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Wheelie / brake ?

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I know you need to cover the rear brake while doing wheelies. I have my brake lever adjusted as low as it'll go, but I still have a problem covering it without making it drag while practicing wheelies with my riding boots on.

Any suggestions on something I might be missing?

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I know you need to cover the rear brake while doing wheelies. I have my brake lever adjusted as low as it'll go, but I still have a problem covering it without making it drag while practicing wheelies with my riding boots on.

Any suggestions on something I might be missing?

I'd give a more flexible riding boot a try? I run my brake lever stop even with the footpeg with somewhere between 1/2" and 1" of free-travel.

If you're on a 4 stroke, you can, many times, ride with your foot to the right of the lever and use compression to control the balance point, and quickly transfer to the lever in an instant if needed.............. it takes practice, but is possible.

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It's a DRZ and as soon as I let off the throttle it comes down, but I'd like to get it up a tad higher and be good enough to ride the brake/throttle to keep it going at a slower speed. My ankles aren't as flexible as they use to be - they're both been broken.

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When I first learned to wheelie, I used the engine braking to get her balanced... :worthy:

As I learned from better stunters/riders, and started clutching wheelies up, I learned to controll the height/balance point of the wheelie with the rear brake...

It really important to learn to use the rear brake to "catch" the bike as it comes into or up to B.P....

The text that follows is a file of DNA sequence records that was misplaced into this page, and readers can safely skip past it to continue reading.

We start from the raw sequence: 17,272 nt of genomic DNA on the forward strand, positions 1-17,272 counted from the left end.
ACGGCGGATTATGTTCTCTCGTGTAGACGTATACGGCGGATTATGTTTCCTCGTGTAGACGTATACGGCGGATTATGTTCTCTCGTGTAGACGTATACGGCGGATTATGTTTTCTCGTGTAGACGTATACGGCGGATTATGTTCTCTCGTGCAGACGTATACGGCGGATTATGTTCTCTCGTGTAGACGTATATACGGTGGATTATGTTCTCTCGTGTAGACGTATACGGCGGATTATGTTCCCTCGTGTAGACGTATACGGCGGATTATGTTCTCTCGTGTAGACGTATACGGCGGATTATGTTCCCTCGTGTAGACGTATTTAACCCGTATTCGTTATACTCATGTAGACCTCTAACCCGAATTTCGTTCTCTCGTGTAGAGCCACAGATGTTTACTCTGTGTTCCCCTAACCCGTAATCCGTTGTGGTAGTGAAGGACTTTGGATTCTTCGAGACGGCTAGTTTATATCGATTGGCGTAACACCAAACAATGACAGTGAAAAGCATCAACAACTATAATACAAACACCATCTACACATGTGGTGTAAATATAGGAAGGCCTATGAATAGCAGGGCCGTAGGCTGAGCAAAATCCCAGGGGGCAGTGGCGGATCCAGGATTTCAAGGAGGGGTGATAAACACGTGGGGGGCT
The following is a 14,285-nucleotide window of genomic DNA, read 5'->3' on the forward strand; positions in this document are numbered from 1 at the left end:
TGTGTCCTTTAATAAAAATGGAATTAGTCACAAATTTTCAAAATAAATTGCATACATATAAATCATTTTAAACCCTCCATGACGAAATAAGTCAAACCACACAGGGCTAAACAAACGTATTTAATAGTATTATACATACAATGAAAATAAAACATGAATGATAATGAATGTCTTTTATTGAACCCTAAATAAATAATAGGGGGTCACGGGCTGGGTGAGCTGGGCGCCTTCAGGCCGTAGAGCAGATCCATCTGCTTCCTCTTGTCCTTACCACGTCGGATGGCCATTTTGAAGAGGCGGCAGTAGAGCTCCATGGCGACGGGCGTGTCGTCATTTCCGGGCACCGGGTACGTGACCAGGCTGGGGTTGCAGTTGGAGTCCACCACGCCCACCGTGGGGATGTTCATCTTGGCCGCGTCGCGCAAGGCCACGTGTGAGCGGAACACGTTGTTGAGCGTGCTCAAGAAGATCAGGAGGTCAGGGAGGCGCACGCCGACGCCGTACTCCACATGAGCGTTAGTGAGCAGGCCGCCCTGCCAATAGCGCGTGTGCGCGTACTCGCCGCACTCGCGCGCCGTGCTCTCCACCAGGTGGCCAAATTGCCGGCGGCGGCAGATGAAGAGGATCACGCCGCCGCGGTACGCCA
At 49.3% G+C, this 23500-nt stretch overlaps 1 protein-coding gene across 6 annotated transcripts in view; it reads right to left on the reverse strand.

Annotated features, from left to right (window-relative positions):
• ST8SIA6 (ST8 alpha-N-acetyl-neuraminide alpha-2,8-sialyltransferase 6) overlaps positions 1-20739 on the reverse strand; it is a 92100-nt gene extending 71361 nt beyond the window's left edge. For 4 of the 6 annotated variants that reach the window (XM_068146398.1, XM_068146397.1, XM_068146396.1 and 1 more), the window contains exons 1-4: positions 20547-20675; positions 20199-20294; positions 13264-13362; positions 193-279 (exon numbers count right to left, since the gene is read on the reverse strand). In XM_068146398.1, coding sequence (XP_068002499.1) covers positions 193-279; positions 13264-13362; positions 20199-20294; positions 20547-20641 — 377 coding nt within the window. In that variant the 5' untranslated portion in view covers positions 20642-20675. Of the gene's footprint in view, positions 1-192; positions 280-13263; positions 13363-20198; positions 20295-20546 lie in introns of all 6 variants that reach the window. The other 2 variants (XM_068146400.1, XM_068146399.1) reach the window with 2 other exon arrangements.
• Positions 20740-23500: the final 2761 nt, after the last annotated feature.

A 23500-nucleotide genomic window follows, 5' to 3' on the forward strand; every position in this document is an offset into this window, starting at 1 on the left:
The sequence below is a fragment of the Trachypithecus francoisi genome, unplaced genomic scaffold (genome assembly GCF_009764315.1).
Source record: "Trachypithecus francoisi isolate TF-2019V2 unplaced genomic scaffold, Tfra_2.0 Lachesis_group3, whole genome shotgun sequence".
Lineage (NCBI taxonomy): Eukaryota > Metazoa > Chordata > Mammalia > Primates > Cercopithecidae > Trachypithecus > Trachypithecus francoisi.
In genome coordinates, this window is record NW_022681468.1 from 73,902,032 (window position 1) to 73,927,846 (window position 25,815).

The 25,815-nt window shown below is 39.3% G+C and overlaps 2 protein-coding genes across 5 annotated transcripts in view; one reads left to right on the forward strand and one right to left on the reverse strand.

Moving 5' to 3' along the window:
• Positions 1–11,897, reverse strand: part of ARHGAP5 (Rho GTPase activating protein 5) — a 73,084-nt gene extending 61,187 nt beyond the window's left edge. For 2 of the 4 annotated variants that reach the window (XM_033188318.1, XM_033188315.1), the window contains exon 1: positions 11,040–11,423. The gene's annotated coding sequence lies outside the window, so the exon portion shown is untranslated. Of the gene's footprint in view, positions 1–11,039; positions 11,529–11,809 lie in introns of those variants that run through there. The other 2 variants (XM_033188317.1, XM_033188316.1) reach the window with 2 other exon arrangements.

Once you get this technique down, you can roll your wheelies really really slow, which is really cool... 🙂

Cause once you can roll her slow, circles are within your grasps... :D

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I think part of it is how I have my streetable drz geared. It was 15/48 and I installed a 41 for better cruizing rpm's. I like it, but it makes my 1st and 2nd gear wheelies go faster than I want.

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i've been stunting riding street bikes for years and the easiest thing to learn on is an xr50. Once you learn rear brake control on that you can apply it to your dirtbike its also easy to learn circle wheels on the 50. Another thing that might help try raising your rear brake lever instead of lowering it, i have the lever on my stunt bike and my dirt bike set above the peg .

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It was 15/48 and I installed a 41 for better cruizing rpm's. I like it, but it makes my 1st and 2nd gear wheelies go faster than I want.

If you're not using your clutch to get that wheelie up to or close to Balance Point (BP), then chances are you're getting your wheelies up on power...

The bad thing about that is that you'll start the wheelie going pretty quick because your accelarating the bike hard to get it up... :ride:

That fine, but you'll have to commit and get it up to BP as quickly as possible...

Once there, you can slow down the wheelie by going past BP and catching the bike with the rear brake... :D

Its gonna feel like you're gonna loop in the beginning :banghead: , but as you practice more, you'll get better feel for this technique... :worthy:

The more vertical or closer to 12 you go, the slower you'll go...

Good luck, and take it slow...

Work on clutching, it'll make a world of difference, because you're not starting the wheelie by "chasing"...

You can start the wheelie at slower speed, get it up to or close to BP quicker, while still staying in the meat of the bike's powerband, and not close to over revving...

By combining this with the rear brake control, you'll have a slow wheelie, because you'll start off slower, and can keep it slow, holding in at BP...

Hope that helps... 🙂

Sorry for being so looooong winded... :banghead:

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could you explain the technique for cluthcing it up? I have always just done power wheelies but I would like to learn to clutch it up. I'm on a yz 250 BTW thanks

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There are a ton of videos on youtube teaching how to clutch wheelies. Just do a search for them. Heres one: